I only wish Marie Antoinette could have been with me the day I hand delivered the necklace to Mrs. H. I think the photo tells it all.
To sum it all up, CorseCrafts was able to bring a broken valuable to life with a new look; working with the client in a professional manner we were able to create a new piece, at a price the client expected but was comfortable with but more than that, a new relationship was forged as well.
Did you know that in order to participate in a craft show, many times the show organizer will request vendors to send photos, not only of what they make but also of them actually making it. Marie and I are getting ready to send out our application for the Gar-Field Spring Craft Show so I’ve put together our usual vendor product sample sheet (PDF 365K). This multi-paged sample sheet has four large photos on each page showing a piece of jewelry being made and the final finished piece. It also includes our corporate identity, URL to the main website and contact information.
I have fun making the photography for these because it gives me a chance to show her in action. Ok, maybe stringing beads is a little like watching grass grow but isn’t everything when you get down to it? I decided to use one large soft light for the foreground and a straight flash that was covered with an orange filter (a full CTO in photography speak) as a second/hair light. This lighting is ideal for this kind of photography because it shows everything clearly and just by adding the orange gell over the second light source, it adds a “homey, warm” feeling to it.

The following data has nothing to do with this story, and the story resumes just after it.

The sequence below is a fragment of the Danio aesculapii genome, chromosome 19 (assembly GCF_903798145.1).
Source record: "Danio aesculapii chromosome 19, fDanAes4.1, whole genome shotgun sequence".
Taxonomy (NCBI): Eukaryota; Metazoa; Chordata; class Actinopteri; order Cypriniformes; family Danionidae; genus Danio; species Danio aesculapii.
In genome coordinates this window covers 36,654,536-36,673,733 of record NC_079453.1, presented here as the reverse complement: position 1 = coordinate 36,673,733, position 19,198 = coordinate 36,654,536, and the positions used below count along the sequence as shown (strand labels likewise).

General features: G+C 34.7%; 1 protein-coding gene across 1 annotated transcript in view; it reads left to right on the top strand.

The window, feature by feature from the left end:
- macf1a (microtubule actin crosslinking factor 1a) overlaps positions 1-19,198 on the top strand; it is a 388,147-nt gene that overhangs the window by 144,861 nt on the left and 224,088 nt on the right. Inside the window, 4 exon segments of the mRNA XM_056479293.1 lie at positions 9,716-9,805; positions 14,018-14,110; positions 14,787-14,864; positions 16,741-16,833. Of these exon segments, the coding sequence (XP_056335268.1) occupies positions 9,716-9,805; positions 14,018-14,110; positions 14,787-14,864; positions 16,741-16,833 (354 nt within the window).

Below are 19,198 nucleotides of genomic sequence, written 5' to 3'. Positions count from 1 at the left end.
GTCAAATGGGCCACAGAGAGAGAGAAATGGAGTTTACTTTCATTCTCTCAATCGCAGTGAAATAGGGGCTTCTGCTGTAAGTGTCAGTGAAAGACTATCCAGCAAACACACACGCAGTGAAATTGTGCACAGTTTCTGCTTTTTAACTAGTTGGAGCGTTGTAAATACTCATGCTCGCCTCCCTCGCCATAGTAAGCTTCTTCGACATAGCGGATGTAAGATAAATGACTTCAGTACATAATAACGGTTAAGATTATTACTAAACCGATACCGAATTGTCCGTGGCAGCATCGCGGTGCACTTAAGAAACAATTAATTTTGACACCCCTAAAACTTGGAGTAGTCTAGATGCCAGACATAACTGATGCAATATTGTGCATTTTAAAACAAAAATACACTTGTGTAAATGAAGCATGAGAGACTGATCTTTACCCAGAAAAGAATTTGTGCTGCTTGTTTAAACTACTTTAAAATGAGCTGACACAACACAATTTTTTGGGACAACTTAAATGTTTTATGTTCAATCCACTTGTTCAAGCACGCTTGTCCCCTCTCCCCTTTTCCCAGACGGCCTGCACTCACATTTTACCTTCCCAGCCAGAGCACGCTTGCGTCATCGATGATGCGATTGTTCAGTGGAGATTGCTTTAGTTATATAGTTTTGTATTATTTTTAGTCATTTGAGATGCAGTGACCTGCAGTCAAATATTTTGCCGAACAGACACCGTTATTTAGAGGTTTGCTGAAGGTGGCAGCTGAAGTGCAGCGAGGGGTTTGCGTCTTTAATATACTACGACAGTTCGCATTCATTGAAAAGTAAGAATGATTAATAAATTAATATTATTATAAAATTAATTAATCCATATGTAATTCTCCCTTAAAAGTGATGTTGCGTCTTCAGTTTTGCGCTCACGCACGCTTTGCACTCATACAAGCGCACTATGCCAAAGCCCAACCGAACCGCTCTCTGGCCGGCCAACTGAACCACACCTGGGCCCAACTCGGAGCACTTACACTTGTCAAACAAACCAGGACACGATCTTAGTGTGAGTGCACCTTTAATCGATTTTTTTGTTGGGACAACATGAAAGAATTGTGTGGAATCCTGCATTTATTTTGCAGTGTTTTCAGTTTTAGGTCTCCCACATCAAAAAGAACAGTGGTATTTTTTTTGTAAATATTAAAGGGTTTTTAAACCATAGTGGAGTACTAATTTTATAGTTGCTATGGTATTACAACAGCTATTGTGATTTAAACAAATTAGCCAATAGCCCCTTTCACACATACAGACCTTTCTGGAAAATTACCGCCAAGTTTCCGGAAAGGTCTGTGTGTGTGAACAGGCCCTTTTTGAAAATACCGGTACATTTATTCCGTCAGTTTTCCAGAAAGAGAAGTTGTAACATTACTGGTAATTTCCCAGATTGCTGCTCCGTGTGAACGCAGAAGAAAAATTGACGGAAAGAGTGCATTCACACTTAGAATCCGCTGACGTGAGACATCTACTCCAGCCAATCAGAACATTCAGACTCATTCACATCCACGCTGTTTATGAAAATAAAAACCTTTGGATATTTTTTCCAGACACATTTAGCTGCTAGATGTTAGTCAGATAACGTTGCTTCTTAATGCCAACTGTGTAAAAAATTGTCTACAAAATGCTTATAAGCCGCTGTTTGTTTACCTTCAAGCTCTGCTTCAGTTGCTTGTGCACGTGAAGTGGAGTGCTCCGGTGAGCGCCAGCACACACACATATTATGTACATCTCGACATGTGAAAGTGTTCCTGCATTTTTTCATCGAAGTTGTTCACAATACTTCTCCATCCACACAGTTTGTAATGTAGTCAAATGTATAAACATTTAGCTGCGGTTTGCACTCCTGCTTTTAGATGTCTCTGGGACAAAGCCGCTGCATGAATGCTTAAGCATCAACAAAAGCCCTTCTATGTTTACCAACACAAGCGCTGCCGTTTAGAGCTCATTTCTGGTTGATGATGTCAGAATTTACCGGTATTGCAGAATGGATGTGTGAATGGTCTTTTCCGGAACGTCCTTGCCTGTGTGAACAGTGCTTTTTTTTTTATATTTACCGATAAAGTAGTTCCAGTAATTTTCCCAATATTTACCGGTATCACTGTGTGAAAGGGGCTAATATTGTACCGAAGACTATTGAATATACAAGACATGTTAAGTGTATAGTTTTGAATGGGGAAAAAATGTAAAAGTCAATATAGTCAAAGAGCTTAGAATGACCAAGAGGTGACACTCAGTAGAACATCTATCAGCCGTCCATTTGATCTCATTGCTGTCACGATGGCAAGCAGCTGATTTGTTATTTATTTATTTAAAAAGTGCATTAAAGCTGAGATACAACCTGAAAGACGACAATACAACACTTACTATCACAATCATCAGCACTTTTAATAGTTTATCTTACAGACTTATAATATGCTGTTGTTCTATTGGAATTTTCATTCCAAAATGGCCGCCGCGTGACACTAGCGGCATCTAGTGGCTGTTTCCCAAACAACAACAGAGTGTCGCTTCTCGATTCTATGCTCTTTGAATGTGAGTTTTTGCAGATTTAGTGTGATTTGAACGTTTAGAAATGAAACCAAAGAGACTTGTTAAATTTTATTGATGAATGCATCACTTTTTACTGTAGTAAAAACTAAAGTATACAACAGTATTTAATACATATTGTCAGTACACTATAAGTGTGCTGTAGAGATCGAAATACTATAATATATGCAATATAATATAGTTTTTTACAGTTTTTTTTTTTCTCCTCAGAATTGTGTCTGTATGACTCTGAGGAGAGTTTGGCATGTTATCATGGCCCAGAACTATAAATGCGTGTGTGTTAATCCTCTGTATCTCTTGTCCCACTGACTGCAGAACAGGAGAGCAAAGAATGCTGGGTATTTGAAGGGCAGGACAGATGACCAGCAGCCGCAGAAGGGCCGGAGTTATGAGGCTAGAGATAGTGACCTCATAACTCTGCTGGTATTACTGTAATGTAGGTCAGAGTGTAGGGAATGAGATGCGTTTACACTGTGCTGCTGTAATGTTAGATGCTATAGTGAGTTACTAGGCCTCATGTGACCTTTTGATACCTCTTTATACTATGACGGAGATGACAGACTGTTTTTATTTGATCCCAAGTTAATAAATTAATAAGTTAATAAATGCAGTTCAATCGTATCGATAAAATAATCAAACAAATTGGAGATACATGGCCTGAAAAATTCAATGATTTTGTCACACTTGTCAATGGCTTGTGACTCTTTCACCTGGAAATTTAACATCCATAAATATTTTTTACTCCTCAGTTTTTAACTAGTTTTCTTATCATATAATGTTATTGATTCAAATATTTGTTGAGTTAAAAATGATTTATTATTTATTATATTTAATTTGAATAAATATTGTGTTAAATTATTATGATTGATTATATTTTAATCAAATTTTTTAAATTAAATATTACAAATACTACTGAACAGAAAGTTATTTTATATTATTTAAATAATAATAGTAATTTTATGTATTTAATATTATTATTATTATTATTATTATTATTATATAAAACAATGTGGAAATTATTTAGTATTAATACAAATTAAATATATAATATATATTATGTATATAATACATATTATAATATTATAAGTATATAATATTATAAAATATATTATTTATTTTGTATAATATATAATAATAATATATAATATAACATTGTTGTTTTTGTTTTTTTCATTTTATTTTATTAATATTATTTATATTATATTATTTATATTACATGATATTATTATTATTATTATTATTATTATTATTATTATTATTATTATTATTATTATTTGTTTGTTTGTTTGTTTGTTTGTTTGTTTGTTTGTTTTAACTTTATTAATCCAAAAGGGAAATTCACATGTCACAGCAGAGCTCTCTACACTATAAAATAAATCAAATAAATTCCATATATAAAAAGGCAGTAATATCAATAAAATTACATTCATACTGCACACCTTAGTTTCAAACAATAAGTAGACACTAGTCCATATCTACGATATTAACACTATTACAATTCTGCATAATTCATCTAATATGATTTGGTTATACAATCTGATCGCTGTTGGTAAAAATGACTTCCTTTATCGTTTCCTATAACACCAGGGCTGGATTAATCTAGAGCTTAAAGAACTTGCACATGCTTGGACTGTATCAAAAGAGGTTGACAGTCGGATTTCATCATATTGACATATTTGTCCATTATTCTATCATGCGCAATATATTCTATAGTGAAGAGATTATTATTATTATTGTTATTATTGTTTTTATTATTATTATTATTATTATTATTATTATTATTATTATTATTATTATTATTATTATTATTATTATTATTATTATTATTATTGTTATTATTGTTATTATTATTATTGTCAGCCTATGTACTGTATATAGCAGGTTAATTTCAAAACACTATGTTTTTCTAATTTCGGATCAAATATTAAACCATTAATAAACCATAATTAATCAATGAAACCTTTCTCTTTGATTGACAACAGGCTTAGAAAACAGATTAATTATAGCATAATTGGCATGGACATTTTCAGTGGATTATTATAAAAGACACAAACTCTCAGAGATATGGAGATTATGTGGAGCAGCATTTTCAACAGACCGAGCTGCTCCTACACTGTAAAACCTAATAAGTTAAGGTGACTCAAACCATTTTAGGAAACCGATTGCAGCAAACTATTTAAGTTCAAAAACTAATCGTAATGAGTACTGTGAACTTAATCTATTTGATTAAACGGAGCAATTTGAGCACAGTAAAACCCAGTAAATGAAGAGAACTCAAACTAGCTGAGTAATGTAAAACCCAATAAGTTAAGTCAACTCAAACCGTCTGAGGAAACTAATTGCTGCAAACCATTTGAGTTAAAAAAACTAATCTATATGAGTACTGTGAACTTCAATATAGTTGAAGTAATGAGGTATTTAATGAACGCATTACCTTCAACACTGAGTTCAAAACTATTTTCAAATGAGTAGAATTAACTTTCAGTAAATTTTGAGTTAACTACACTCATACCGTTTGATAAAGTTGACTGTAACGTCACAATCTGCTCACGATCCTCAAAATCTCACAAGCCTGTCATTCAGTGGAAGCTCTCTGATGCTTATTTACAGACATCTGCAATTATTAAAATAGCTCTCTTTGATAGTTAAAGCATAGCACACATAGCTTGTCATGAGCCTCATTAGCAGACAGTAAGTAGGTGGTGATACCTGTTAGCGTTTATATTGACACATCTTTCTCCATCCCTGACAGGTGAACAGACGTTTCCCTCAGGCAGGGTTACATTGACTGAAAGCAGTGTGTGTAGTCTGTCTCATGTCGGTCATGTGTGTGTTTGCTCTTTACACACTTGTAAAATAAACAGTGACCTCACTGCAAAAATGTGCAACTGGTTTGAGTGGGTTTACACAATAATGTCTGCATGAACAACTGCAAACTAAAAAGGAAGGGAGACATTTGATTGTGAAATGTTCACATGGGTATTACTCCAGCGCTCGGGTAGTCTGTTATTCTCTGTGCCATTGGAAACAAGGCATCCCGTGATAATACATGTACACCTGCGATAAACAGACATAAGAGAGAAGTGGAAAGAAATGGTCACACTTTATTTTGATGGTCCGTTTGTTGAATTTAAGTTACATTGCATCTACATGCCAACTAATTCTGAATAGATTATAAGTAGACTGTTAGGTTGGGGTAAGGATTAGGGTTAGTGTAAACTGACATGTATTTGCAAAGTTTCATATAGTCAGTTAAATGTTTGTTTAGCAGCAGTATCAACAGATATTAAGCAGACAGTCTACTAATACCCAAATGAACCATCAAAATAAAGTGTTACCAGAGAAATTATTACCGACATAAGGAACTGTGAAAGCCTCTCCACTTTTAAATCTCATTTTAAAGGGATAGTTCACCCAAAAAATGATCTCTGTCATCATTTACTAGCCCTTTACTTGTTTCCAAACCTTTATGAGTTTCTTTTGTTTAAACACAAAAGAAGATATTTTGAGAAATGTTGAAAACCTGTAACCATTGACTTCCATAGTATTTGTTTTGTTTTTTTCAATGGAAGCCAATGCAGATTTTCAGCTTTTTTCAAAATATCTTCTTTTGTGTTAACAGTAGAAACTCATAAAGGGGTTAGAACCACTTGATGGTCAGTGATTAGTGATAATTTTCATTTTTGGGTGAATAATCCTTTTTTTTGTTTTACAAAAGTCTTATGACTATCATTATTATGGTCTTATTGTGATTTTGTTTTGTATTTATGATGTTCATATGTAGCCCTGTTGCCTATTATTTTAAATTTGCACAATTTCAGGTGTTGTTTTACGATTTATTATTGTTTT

We will be going to several craft shows in the Spring. Watch our home page on the right side for details. We will also publish them via our Twitter feed and on our Facebook fan page. Follow us or Like us to keep up with the latest.
Calling all crafters.
Do you accept credit cards?
We have been using 1st National Processing but it costs $40 + per month and a per-item fee. We are re-evaluating if we should continue to use their service or not. Because of the high cost of processing and the low volume we do, selling my wife’s lovely handmade bead jewelry has become more of a labor of love than anything remotely close to being profitable (the word unsustainable comes to mind for some reason).
That said, I’m sure that many of you have had days at craft shows where you could not make a sale simply because you did not accept credit cards—we had several of those in the past which is why we are accepting credit cards, but how much does one have to pay to be able to get your name out there? My understanding is, if I purchased the card reader, my monthly charge would go down and I would own the reader instead of renting it. I have considered getting a “square” for iPhone because there is only a small percentage charge per item but I have yet to jump into the smart phone arena because I don’t want to pay so much for phone service + international calling + data.
UPDATE: July 2012
I was able to get the price down to $11 a month plus transaction fees by becoming PCI compliant. Then I received a call from a company called Securus which offered even more bells and whistles for about the same pricing, I moved to them but my price has gone up. Not sure what happened, it’s looking like a he-said she-said issue. I’m thinking of changing back to 1st National Processing.